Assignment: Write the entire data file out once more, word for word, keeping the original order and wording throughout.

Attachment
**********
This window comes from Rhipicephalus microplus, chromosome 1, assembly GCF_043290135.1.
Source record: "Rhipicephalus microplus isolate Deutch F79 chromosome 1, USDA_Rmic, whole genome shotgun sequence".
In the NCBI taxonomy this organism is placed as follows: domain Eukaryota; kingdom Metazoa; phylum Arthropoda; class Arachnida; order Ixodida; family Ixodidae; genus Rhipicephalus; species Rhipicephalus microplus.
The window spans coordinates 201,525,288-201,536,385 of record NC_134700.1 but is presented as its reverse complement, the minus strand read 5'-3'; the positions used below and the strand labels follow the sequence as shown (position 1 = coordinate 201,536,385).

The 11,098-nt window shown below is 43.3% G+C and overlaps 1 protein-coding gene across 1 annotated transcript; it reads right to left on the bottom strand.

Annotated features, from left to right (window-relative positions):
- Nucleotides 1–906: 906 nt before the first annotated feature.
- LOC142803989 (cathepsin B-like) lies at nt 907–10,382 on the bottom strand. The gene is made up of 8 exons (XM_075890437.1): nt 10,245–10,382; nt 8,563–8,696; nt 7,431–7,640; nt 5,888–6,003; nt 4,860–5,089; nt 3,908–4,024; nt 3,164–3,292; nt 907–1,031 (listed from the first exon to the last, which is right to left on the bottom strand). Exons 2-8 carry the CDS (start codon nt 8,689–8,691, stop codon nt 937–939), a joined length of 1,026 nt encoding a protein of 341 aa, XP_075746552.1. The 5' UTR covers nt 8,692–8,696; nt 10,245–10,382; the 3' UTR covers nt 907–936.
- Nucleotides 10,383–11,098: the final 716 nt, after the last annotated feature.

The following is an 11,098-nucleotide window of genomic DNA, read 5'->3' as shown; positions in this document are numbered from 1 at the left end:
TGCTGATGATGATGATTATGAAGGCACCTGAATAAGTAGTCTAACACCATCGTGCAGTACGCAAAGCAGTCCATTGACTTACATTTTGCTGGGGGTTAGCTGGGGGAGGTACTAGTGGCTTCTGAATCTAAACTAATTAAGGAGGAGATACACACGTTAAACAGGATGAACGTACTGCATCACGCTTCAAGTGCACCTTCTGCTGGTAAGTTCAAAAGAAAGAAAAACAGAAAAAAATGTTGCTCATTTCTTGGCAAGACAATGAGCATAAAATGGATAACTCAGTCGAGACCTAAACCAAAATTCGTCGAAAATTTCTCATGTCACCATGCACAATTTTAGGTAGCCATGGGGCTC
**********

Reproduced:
This window comes from Rhipicephalus microplus, chromosome 1, assembly GCF_043290135.1.
Source record: "Rhipicephalus microplus isolate Deutch F79 chromosome 1, USDA_Rmic, whole genome shotgun sequence".
In the NCBI taxonomy this organism is placed as follows: domain Eukaryota; kingdom Metazoa; phylum Arthropoda; class Arachnida; order Ixodida; family Ixodidae; genus Rhipicephalus; species Rhipicephalus microplus.
The window spans coordinates 201,525,288-201,536,385 of record NC_134700.1 but is presented as its reverse complement, the minus strand read 5'-3'; the positions used below and the strand labels follow the sequence as shown (position 1 = coordinate 201,536,385).

The 11,098-nt window shown below is 43.3% G+C and overlaps 1 protein-coding gene across 1 annotated transcript; it reads right to left on the bottom strand.

Annotated features, from left to right (window-relative positions):
- Nucleotides 1–906: 906 nt before the first annotated feature.
- LOC142803989 (cathepsin B-like) lies at nt 907–10,382 on the bottom strand. The gene is made up of 8 exons (XM_075890437.1): nt 10,245–10,382; nt 8,563–8,696; nt 7,431–7,640; nt 5,888–6,003; nt 4,860–5,089; nt 3,908–4,024; nt 3,164–3,292; nt 907–1,031 (listed from the first exon to the last, which is right to left on the bottom strand). Exons 2-8 carry the CDS (start codon nt 8,689–8,691, stop codon nt 937–939), a joined length of 1,026 nt encoding a protein of 341 aa, XP_075746552.1. The 5' UTR covers nt 8,692–8,696; nt 10,245–10,382; the 3' UTR covers nt 907–936.
- Nucleotides 10,383–11,098: the final 716 nt, after the last annotated feature.

The following is an 11,098-nucleotide window of genomic DNA, read 5'->3' as shown; positions in this document are numbered from 1 at the left end:
TGCTGATGATGATGATTATGAAGGCACCTGAATAAGTAGTCTAACACCATCGTGCAGTACGCAAAGCAGTCCATTGACTTACATTTTGCTGGGGGTTAGCTGGGGGAGGTACTAGTGGCTTCTGAATCTAAACTAATTAAGGAGGAGATACACACGTTAAACAGGATGAACGTACTGCATCACGCTTCAAGTGCACCTTCTGCTGGTAAGTTCAAAAGAAAGAAAAACAGAAAAAAATGTTGCTCATTTCTTGGCAAGACAATGAGCATAAAATGGATAACTCAGTCGAGACCTAAACCAAAATTCGTCGAAAATTTCTCATGTCACCATGCACAATTTTAGGTAGCCATGGGGCTC